• Symptoms Show Up Earlier for Those Who Have Relatives with Dementia: Researchers from Washington University in St. Louis studied a large group of people with dementia who had at least one parent who had been diagnosed with the disease. Using medical records and interviews with participants and knowledgeable friends or family members, the researchers determined the age at onset of dementia for each participant and his or her parent or parents. Those with one parent with dementia developed symptoms an average of 6.1 years earlier than the parent had. If both parents had dementia, the age at onset was 13 years earlier than the average of the parents’ ages at diagnosis.
  • Apathy plays a role in MCI becoming full-blown dementia: Mild cognitive impairment (MCI) is typically marked by memory loss, confusion, mood swings, and other challenges that can disrupt daily life. At least 15% of people with MCI who are age 65 and older eventually acquire full-blown dementia. If someone with MCI also suffers apathy, that person is up to seven times more likely to develop dementia, compared to those without apathy, says Dr. Prasad Padala, a geriatric psychiatrist for the Department of Veteran’s Affairs (VA) Healthcare System.
  • A chemical found in algae (BMAA) may be linked to harmful brain conditions in dolphins. Researchers say BMAA is being absorbed through the mammals’ food. Dolphins consuming fish laced with BMAA caused the toxin to accumulate in their brain, leading to Alzheimer’s-like symptoms.
  • LATE Can Often be Confused for Alzheimer’s Disease: Some people who have been diagnosed with Alzheimer’s may actually have a newly defined type of dementia that mimics the disease’s symptoms but is caused by another mechanism in the brain. In April 2019, a research team led by scientists at the University of Kentucky discovered yet another condition that causes dementia. They call it LATE, or limbic-predominant age-related TDP-43 encephalopathy.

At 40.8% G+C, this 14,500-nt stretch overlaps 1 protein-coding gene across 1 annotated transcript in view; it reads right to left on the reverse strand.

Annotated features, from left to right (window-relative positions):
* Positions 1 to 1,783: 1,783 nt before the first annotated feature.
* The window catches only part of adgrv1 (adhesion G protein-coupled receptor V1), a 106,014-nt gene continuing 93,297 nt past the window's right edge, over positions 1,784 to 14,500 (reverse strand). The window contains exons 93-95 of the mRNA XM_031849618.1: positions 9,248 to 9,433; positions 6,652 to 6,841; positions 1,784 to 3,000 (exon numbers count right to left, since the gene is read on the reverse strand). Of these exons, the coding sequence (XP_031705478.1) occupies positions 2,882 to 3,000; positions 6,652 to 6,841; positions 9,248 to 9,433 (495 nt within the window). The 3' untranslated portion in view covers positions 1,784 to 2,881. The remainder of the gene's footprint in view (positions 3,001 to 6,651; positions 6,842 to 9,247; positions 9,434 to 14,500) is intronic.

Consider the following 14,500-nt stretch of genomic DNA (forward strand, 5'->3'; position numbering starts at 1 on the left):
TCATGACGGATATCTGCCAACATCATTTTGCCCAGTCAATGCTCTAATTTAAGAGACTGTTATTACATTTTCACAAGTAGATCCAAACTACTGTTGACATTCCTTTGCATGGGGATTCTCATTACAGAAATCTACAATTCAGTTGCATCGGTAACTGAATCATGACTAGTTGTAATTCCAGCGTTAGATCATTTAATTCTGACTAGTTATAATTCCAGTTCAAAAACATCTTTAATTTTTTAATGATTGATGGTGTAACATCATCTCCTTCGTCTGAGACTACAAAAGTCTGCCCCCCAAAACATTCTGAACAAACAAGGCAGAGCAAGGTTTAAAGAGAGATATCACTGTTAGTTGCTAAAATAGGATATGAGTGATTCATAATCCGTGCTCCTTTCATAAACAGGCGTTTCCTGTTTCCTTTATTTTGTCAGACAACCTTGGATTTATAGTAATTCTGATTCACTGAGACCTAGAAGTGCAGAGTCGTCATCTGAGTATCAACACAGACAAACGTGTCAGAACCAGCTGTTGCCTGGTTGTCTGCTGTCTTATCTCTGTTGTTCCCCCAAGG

There is Still Hope of a Cure for Alzheimer’s

Despite the setbacks in the past, patients and loved ones should take solace in the fact that few people are giving up hope. The challenge ahead is to change the way we approach treating disease and deliver patient care, to a more proactive way before the dementia actually takes hold. Hopefully, we can report even more promising news next year!
For now, be sure to take advantage of your annual preventative doctor’s visits and continue to maintain your cardiac health. It still holds true that exercise is good; smoking is bad; and developing diabetes or obesity increases the risk. These recommendations, as most people know, are true for any disease.

Planning for a Loved One with Alzheimer’s

Do you have a loved one who suffers from Alzheimer’s or another form of dementia? Persons with Alzheimer’s disease and their families face special legal and financial needs. At the Farr Law Firm, we are dedicated to easing the financial and emotional burden on those suffering from Alzheimer’s and their loved ones. Through the process of Life Care Planning and Medicaid Planning (also called Medicaid Asset Protection Planning), we help protect a family’s hard-earned assets while maintaining your loved one’s comfort, dignity, and quality of life by ensuring eligibility for critical government benefits such as Medicaid and Veterans Aid and Attendance. If your family is facing a diagnosis of Alzheimer’s disease or any other type of dementia, please call us as soon as possible to make an appointment for a no-cost initial consultation:

Medicaid Planning Fairfax, VA: 703-691-1888
Medicaid Planning Fredericksburg, VA: 540-479-1435
Medicaid Planning Rockville, MD: 301-519-8041
Medicaid Planning Washington, DC: 202-587-2797

Leave a comment